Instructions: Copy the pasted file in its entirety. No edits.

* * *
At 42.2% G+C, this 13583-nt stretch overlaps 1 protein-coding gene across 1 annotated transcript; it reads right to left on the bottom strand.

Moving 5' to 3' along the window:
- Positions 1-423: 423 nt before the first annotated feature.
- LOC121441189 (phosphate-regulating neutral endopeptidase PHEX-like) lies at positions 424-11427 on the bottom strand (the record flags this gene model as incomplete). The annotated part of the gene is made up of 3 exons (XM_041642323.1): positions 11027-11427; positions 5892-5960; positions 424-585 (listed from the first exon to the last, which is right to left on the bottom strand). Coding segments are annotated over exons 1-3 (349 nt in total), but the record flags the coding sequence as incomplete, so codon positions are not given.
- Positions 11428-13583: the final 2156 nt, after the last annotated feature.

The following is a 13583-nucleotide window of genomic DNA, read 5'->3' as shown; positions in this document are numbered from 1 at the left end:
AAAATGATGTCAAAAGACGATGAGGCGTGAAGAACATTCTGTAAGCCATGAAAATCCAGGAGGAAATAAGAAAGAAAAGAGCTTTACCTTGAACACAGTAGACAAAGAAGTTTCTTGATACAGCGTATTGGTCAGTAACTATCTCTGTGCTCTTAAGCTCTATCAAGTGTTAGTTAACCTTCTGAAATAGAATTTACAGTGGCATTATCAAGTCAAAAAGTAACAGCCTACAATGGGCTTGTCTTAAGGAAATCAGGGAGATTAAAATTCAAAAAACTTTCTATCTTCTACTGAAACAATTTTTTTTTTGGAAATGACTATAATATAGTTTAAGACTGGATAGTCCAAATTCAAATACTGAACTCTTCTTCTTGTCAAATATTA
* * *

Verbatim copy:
At 42.2% G+C, this 13583-nt stretch overlaps 1 protein-coding gene across 1 annotated transcript; it reads right to left on the bottom strand.

Moving 5' to 3' along the window:
- Positions 1-423: 423 nt before the first annotated feature.
- LOC121441189 (phosphate-regulating neutral endopeptidase PHEX-like) lies at positions 424-11427 on the bottom strand (the record flags this gene model as incomplete). The annotated part of the gene is made up of 3 exons (XM_041642323.1): positions 11027-11427; positions 5892-5960; positions 424-585 (listed from the first exon to the last, which is right to left on the bottom strand). Coding segments are annotated over exons 1-3 (349 nt in total), but the record flags the coding sequence as incomplete, so codon positions are not given.
- Positions 11428-13583: the final 2156 nt, after the last annotated feature.

The following is a 13583-nucleotide window of genomic DNA, read 5'->3' as shown; positions in this document are numbered from 1 at the left end:
AAAATGATGTCAAAAGACGATGAGGCGTGAAGAACATTCTGTAAGCCATGAAAATCCAGGAGGAAATAAGAAAGAAAAGAGCTTTACCTTGAACACAGTAGACAAAGAAGTTTCTTGATACAGCGTATTGGTCAGTAACTATCTCTGTGCTCTTAAGCTCTATCAAGTGTTAGTTAACCTTCTGAAATAGAATTTACAGTGGCATTATCAAGTCAAAAAGTAACAGCCTACAATGGGCTTGTCTTAAGGAAATCAGGGAGATTAAAATTCAAAAAACTTTCTATCTTCTACTGAAACAATTTTTTTTTTGGAAATGACTATAATATAGTTTAAGACTGGATAGTCCAAATTCAAATACTGAACTCTTCTTCTTGTCAAATATTA